Watch Terry Kilakos’s conversation with Mayor Alan DeSousa here. They talk about infrastructure, the future of the City of Montréal, some of the former accountant’s philosophy for budgeting and some tips from Terry. You can also listen to the episode on Soundcloud.
As the New Year begins, we wanted to look back at our favourite episode of CJAD 800 ’s The Real Estate Show for 2018.
It happened early in the year but for us the best hour of radio was the sit-down interview with Saint-Laurent borough Mayor Alan DeSousa, who came to the studio to talk about the new city budget and take some of your questions.
DeSousa was first elected to council in 1990, is a former vice-president at BioChem Pharma and was named a fellow with the Quebec Order of Chartered Accountants.
It was a year that featured a remarkable budget, as for the first time in years, property taxes increased by more than inflation.
“Well, let’s just say this one took everyone by surprise,” said DeSousa, who is affiliated with the opposition Ensemble Montreal party. “Everyone was expecting the rates of increase on taxes overall to be on the inflation rate.”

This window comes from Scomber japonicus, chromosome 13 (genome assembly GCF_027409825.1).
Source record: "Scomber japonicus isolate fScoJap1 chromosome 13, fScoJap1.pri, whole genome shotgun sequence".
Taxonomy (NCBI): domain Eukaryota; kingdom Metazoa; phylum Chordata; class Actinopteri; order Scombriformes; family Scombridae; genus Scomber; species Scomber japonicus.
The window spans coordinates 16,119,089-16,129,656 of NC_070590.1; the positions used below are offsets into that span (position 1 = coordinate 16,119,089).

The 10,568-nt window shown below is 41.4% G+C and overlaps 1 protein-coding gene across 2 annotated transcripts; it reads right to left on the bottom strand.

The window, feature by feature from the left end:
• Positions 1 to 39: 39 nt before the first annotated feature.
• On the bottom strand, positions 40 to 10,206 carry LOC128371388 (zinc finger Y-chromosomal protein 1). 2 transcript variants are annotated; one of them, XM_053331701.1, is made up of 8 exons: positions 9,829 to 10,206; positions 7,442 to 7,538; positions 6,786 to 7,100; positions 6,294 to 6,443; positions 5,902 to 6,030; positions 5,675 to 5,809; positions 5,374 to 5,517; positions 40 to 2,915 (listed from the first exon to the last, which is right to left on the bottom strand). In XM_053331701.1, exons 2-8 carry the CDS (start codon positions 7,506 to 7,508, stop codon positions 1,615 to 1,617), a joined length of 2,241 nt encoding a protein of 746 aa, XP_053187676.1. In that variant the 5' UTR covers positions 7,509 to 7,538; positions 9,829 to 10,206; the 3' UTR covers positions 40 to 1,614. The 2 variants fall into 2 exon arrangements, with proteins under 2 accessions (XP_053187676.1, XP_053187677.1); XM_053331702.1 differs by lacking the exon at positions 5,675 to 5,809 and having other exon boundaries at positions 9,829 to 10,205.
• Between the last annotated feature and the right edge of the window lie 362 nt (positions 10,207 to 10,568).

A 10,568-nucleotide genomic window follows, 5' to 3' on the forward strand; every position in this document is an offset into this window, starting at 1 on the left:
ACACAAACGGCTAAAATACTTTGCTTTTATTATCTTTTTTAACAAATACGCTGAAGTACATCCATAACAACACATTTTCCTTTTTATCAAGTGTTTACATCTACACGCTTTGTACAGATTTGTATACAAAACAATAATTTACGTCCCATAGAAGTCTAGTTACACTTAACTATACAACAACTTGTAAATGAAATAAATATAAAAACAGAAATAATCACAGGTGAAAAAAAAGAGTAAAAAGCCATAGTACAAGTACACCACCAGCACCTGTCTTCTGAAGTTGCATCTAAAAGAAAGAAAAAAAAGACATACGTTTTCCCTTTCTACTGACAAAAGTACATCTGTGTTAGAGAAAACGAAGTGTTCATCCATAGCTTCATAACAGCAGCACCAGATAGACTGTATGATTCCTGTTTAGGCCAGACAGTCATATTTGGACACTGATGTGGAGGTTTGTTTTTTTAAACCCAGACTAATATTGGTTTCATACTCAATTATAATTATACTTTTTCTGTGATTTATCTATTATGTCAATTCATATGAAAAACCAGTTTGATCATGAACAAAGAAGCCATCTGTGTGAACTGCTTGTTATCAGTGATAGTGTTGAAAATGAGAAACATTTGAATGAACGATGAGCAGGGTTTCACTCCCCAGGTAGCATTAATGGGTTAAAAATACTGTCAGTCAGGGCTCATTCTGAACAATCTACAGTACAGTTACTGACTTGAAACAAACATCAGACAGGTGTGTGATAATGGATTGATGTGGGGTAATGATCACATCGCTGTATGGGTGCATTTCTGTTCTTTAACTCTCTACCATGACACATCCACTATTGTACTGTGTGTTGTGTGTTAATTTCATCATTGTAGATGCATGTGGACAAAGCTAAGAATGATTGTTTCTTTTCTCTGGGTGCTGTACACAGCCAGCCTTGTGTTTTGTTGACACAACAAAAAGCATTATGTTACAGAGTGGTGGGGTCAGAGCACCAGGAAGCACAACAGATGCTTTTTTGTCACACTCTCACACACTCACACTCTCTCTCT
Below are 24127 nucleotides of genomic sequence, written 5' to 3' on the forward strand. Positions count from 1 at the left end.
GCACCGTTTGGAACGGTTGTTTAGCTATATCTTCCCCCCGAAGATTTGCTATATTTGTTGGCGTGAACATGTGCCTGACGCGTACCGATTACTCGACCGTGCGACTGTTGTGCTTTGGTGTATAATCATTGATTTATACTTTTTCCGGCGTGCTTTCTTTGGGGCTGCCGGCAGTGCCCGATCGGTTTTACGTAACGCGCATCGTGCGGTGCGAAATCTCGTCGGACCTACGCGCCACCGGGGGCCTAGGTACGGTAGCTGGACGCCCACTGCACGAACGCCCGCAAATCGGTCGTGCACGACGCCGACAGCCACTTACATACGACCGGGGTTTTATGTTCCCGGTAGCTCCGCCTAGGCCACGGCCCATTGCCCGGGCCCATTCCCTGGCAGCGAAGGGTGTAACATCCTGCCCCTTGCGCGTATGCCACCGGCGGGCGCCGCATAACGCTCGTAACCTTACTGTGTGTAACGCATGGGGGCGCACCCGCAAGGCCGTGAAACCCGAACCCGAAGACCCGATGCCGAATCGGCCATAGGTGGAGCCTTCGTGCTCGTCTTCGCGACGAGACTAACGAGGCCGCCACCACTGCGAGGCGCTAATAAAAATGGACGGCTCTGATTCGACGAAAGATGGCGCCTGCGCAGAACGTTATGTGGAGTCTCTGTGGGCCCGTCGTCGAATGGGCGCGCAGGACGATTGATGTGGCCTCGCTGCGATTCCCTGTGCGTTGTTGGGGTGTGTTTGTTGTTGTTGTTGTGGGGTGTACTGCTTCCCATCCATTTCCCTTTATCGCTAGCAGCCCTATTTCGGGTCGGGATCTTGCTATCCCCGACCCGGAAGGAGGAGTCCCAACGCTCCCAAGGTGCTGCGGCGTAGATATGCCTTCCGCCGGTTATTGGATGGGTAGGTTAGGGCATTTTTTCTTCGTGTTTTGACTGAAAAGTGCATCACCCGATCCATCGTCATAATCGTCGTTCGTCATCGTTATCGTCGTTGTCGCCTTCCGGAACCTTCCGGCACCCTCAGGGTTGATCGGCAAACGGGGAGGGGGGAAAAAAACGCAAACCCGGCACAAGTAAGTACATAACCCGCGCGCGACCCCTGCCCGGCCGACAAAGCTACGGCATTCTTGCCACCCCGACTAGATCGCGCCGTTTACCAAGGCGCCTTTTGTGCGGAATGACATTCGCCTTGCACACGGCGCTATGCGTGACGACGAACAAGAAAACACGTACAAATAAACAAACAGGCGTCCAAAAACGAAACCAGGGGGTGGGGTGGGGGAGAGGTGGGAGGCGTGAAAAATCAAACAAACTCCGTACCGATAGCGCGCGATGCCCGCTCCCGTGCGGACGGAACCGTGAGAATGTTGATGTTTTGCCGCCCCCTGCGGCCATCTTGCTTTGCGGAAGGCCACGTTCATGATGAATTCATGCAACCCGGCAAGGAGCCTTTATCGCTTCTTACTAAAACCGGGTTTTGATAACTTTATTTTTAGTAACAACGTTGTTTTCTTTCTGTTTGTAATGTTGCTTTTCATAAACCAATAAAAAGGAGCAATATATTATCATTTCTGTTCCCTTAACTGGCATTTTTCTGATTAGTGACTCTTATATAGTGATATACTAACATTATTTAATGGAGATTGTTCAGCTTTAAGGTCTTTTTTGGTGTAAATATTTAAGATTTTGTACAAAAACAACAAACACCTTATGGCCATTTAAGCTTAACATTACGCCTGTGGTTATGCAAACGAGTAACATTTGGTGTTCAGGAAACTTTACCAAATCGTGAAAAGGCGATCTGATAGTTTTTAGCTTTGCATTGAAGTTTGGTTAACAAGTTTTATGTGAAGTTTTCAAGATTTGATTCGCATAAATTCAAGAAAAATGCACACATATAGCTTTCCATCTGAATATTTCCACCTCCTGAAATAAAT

It’s not something that should be taken lightly, he said, even if it may not have some of the flash of federal or provincial budgets.
“I don’t think you can minimize city taxes because some people are often leveraged to the hilt; the main asset that they own is often their home. They’re struggling to earn a living, and the extra money they’re earning is slowly being eaten away by increasing interest rates, the cost of living and now municipal taxes,” the borough mayor said. “So it does fall hard on some people, particularly people who are struggling to make their mortgage payments.”
As North East Mortgages president Terry Kilakos said on the show, the bump in the tax rate is just one facet of the increase.
“You’ve got to keep in mind also, when you look at this, what we’re talking about is the ‘mill rate’ that’s actually being increased. Besides that, you’re actually going to have the value of the properties going up, and the minute that happens, now all of a sudden taxes are going to go up that much more.”
Kilakos said the increase in tax rates has more than just an effect on the bottom line of the tax bill when it drops in your mailbox.
“When you have these rates jumping up right now, so the average home I think is…looking at about $100 to $120, on average, that taxes are going to be going up, Kilakos said. “That, combined with higher stress tests, is going to end up affecting a lot of people and people’s borrowing power in Montreal will be going down.”